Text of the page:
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Updated 17 November 2004
Consequences (title)
Consequences Vol. 5, No. 2, 1999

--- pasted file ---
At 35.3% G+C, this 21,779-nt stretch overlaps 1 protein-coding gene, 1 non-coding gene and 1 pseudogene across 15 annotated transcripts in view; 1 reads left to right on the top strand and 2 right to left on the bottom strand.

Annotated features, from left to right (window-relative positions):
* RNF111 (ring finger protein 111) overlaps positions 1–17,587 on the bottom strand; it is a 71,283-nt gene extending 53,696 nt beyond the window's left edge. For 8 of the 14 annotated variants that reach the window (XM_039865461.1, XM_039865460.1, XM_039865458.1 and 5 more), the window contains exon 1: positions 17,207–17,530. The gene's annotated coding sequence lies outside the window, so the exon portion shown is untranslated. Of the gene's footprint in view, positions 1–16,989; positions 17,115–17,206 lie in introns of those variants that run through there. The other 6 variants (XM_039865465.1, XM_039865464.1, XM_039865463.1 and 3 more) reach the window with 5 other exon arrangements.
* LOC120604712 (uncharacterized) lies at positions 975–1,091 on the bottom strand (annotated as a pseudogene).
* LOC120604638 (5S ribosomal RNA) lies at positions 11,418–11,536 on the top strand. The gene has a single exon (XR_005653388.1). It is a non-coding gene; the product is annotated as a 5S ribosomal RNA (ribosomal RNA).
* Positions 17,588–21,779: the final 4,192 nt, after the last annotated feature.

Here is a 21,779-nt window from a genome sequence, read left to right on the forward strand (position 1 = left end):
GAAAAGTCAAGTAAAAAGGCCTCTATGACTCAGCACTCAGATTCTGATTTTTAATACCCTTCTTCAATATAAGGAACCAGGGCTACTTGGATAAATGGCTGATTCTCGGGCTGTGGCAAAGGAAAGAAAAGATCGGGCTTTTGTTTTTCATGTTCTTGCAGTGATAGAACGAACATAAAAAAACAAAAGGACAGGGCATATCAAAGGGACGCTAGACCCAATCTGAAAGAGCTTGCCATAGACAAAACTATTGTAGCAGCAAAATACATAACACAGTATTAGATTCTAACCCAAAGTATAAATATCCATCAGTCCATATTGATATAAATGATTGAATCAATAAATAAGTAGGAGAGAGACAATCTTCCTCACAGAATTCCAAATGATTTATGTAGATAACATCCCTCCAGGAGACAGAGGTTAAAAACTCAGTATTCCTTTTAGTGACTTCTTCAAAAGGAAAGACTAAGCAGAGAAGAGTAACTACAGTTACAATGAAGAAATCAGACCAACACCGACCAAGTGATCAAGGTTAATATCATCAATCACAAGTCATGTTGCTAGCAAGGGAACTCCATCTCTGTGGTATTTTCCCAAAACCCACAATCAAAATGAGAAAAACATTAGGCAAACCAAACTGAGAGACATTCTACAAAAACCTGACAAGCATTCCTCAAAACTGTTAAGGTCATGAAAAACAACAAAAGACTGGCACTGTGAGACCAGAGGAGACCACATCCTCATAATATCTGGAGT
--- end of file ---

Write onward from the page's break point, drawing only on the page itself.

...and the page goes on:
Figure 1. A schematic representation of conditions at and beneath the surface of the tropical Pacific Ocean, extending from the longitude of Australia on the left to the Americas on the right. Contours are isotherms of sea-surface temperature, with warmer surface temperature in darkest blue. The layer beneath the surface, labeled Thermocline, separates the Sun-warmed water near the ocean surface from the much colder waters of the deeper ocean below. Wide arrows along the equator indicate the direction of prevailing surface winds. Dashed lines depict the closed loop of vertical and horizontal circulation of air above the ocean, driven by convection and marked by towering tropical cumulus clouds. The upper diagram (a) is for "normal" conditions. When an El Niño is in progress (diagram b), the westward-blowing winds are reversed, warmer surface waters migrate eastward, and the thermocline becomes shallower in the west and deeper in the east. Regions of heavy tropical rain are also shifted eastward. (Based on a diagram by M. McPhaden, NOAA/PMEL.)
 
 

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